Managing Human and Product Issues in a Global Expansion for Manufacturing Industry
Manufacturing companies are identifying huge markets overseas for their products. The markets are expansive based on population in jurisdictions such as India and China. However, going global brings some challenges, including human resource and product issues, ranging from competition, new employees and customers from new cultures, financial and supply chain issues. The following essay explores how manufacturing companies’ managers can address human and product problems, mainly supply and competition challenges, when expanding to the international markets.
Strategies for Managing Human Issues in the Global Markets
One strategy that must play in this environment is managing cultural disparities. International employees may meet cultural differences with the company’s in-house staff and managers. As part of the due diligence, the managers must research how organizations are run in the target global markets. The manager must then coordinate dialogs that tackle cross-cultural issues that might hinder business operations and establish the best way for the workforce to work together. Cultural awareness and sensitivity bridge the culture gaps and build a strong work relationship between the management and the workers. The company can consider aspects such as investing in intercultural training (Lozano, & Escrich, 2017). Such can be achieved through cultural talks, awareness workshops, and celebrating multicultural festivals.
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Open communication can also help the managers build a sense of community amidst the diverse workforce and customers, enhancing engagement. Successful global manufacturing companies such as BMW sustain their diverse labor force through open communication. The company’s multinational team of experts operate as a single unit, engaging and exchanging ideas via virtual collaborative technologies to add value to the firm (Vance & Paik, 2015). For a company to expand to the global markets, accessibility is an essential facet for effective collaboration, ensuring that the global workforce is part of its decision-making.
Managing Product Issues
Managers must make proactive decisions to counter issues related to supply chain and competition, among other topics in the global markets. Several strategies are used to manage supply chain risks and competition. Manufacturing companies can consider local production in the new market to minimize manufacturing risks such as production disruption caused by delays. The manager can go local, sourcing raw materials in the foreign market and manufacturing products locally to evade supply chain risks caused by delay. The strategy takes significant advantage of lower-cost labor, local knowledge, and understanding of regional suppliers. However, caution must be taken for the quality of local materials and exposure to political risks. When local materials’ quality is poor, the manager goes with out-of-country suppliers integrated with local assembly. Companies such as Dell have tried the strategy, and it was successful, particularly in Latin America (Xu, 2020). In this case, the company source for high-tech components globally but make customized assembly locally.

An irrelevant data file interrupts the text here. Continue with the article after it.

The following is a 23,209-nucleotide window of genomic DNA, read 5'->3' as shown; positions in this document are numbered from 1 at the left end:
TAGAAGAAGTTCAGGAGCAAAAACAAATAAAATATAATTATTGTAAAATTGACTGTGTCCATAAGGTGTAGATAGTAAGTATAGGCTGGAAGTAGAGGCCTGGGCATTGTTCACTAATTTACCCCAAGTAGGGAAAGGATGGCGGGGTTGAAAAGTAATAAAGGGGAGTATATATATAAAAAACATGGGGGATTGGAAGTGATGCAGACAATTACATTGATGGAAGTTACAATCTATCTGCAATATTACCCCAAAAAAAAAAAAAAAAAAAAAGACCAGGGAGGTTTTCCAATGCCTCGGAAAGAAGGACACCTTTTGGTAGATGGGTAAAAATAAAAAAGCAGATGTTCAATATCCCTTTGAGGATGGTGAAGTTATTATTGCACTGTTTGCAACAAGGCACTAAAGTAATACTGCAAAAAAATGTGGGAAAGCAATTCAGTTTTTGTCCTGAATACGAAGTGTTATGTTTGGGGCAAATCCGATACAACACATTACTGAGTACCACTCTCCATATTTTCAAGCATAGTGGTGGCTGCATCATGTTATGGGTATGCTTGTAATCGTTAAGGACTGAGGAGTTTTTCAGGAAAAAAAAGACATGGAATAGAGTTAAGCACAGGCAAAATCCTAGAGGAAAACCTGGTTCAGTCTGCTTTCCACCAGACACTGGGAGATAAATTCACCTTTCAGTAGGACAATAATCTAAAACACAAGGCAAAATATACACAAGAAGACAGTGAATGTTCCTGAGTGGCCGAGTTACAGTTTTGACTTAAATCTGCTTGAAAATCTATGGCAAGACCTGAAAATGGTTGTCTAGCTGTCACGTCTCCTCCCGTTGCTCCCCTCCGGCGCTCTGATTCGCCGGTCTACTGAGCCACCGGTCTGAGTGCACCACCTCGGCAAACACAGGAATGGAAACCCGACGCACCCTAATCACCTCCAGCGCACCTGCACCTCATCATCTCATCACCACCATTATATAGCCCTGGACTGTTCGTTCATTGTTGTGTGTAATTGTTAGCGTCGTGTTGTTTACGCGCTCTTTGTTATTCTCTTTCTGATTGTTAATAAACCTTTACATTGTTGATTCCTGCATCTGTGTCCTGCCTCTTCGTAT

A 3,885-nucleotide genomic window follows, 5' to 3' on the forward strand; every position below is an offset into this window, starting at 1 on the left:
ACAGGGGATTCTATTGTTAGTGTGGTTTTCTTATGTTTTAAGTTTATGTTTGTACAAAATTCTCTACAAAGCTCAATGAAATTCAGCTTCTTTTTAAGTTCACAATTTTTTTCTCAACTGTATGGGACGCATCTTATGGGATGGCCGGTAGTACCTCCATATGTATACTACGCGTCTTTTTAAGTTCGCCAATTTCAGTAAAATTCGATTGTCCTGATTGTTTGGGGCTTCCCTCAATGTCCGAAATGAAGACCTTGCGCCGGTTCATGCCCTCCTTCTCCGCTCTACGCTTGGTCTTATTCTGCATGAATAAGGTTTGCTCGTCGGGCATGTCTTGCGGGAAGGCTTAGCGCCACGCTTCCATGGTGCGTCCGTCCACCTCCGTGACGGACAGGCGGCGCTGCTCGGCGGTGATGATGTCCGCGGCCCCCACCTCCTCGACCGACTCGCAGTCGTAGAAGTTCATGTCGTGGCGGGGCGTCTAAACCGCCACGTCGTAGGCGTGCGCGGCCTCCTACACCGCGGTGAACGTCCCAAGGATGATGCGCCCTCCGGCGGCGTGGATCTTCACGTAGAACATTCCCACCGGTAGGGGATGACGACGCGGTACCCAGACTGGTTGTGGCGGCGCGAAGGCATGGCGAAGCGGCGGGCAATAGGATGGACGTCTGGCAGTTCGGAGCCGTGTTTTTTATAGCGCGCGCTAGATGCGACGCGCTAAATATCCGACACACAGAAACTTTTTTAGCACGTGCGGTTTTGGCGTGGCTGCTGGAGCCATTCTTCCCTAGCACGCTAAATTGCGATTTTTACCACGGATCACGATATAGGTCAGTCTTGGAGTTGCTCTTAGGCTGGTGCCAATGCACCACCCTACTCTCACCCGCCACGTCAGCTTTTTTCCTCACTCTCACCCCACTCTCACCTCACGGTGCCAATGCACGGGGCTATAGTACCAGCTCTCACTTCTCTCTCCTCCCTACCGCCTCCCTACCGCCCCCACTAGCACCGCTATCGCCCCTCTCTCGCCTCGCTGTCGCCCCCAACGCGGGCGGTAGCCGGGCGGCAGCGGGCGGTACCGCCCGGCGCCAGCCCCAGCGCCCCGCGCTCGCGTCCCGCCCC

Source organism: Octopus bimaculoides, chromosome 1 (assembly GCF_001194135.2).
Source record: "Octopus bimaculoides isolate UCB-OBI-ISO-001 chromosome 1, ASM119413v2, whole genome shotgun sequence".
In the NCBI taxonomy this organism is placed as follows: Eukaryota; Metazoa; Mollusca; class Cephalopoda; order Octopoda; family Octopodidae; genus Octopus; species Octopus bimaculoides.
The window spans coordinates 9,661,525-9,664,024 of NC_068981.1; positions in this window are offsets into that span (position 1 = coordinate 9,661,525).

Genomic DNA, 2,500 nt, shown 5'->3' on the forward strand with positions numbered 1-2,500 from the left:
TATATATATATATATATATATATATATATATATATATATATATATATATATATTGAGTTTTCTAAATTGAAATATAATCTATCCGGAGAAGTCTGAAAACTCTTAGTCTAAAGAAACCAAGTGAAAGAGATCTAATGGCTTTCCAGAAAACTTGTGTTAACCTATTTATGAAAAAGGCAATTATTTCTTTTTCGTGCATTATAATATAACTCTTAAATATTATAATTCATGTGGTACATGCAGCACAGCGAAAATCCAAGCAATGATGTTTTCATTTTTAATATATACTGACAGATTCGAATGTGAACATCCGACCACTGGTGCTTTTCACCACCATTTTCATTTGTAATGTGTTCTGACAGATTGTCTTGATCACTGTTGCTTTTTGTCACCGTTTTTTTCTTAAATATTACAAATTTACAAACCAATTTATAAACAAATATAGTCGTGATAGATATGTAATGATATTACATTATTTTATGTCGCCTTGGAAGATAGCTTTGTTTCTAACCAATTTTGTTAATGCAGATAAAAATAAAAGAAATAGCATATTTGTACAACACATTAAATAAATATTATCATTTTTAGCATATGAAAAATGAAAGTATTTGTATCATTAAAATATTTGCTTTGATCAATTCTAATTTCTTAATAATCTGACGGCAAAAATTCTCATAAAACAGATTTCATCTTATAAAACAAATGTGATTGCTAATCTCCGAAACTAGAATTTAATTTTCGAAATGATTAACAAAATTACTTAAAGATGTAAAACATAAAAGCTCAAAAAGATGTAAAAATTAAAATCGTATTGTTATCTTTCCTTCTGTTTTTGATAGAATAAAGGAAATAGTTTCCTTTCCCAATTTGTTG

Once they understand the market, multinational organization managers also need to evaluate its competitive assets, establish competitive advantage, and manage the competition. Differentiation strategy has proven effective for firms entering new global markets. The company should study the market and produce distinctive products appealing to local tests, which existing firms cannot make cost-effectively. The company can also adopt a focus strategy focusing on one market segment and perfecting its services along that line as they learn the market and gradually expand (Soosay et al., 2016). The strategy helps the firm to gain market attraction as it grows.
This essay has explored strategies managers adopt to manage human and product issues in a global expansion. Like other industries, managers in manufacturing face a challenge managing employees from different cultures in the international markets as the organization began to interact with new clients and workforce. Organizations are also faced with tough product-related decisions expanding to a new market. Managers must formulate strategies to manage these issues and achieve success.
Lozano, J. F., & Escrich, T. (2017). Cultural diversity in business: A critical reflection on the ideology of tolerance. Journal of Business Ethics, 142(4), 679-696.
Soosay, C., Nunes, B., Bennett, D. J., Sohal, A., Jabar, J., & Winroth, M. (2016). Strategies for sustaining manufacturing competitiveness: comparative
e case studies in Australia and Sweden. Journal of Manufacturing Technology Management, 27(1), 6-37.
Vance, C. M., & Paik, Y. (2015). Managing a global workforce. Routledge.
Xu, H. (2020). Minimizing the ripple effect caused by operational risks in a make-to-order supply chain. International Journal of Physical Distribution & Logistics Management.